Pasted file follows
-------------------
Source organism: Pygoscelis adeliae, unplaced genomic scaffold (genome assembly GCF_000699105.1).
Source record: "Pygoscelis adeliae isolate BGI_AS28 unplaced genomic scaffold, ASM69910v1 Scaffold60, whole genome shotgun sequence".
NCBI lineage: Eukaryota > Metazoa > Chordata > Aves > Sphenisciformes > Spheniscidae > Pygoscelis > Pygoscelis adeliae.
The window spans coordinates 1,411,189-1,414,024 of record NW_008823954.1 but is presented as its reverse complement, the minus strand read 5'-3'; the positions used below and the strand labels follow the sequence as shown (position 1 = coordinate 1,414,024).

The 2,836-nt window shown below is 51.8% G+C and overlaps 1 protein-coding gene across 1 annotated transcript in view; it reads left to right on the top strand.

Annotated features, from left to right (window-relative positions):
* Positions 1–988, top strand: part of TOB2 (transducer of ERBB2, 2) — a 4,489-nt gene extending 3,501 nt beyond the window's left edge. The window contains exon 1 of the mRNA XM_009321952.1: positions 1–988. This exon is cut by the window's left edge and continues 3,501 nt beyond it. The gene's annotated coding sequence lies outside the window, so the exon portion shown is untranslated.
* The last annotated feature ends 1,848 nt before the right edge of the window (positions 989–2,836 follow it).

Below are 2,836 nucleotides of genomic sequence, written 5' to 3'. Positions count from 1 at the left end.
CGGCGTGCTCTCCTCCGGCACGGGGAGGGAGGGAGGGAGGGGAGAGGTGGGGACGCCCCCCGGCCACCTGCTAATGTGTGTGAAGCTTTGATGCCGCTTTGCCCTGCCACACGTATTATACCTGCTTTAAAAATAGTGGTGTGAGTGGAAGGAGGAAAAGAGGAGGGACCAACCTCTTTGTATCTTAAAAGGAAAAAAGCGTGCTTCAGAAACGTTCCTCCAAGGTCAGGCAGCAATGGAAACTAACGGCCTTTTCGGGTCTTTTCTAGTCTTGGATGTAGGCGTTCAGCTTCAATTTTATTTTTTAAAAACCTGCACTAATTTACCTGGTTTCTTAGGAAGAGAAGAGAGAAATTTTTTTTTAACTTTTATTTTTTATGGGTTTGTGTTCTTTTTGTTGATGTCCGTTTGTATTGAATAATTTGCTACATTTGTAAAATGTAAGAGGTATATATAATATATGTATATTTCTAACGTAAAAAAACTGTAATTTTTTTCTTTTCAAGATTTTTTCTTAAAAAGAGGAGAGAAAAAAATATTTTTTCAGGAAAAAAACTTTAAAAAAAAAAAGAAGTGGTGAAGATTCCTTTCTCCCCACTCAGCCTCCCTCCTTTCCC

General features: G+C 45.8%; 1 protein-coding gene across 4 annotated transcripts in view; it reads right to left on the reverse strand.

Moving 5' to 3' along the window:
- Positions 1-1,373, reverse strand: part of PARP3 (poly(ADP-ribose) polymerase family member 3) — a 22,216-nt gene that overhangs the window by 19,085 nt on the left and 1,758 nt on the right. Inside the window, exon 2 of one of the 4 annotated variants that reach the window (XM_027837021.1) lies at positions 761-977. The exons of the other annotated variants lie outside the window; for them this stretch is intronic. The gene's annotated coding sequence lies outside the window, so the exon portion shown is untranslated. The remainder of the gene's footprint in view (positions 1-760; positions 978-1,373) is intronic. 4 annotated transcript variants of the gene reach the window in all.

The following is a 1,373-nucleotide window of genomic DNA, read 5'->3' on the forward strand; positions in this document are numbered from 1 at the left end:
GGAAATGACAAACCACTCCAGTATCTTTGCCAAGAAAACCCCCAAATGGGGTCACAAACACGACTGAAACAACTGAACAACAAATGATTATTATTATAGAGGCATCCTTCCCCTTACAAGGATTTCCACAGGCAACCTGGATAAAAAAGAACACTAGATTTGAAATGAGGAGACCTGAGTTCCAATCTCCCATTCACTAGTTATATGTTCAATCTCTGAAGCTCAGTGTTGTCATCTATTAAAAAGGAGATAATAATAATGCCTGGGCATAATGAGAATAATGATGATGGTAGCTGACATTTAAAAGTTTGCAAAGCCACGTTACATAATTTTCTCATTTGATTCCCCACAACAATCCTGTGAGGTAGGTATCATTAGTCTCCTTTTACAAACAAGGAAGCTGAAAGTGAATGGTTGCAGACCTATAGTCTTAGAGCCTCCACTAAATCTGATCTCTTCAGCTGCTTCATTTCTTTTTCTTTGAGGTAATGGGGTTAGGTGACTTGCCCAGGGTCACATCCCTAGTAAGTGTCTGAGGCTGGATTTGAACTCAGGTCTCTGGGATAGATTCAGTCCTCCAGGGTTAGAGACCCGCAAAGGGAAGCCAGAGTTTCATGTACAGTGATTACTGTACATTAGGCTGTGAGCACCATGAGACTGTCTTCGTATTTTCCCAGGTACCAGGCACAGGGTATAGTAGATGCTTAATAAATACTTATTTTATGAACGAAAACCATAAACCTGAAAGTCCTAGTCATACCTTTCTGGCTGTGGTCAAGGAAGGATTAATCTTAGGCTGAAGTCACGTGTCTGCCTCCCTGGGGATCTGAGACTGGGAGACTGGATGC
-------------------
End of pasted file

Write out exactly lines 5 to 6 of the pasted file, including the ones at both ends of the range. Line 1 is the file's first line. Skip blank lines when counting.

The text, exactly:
The 2,836-nt window shown below is 51.8% G+C and overlaps 1 protein-coding gene across 1 annotated transcript in view; it reads left to right on the top strand.

Annotated features, from left to right (window-relative positions):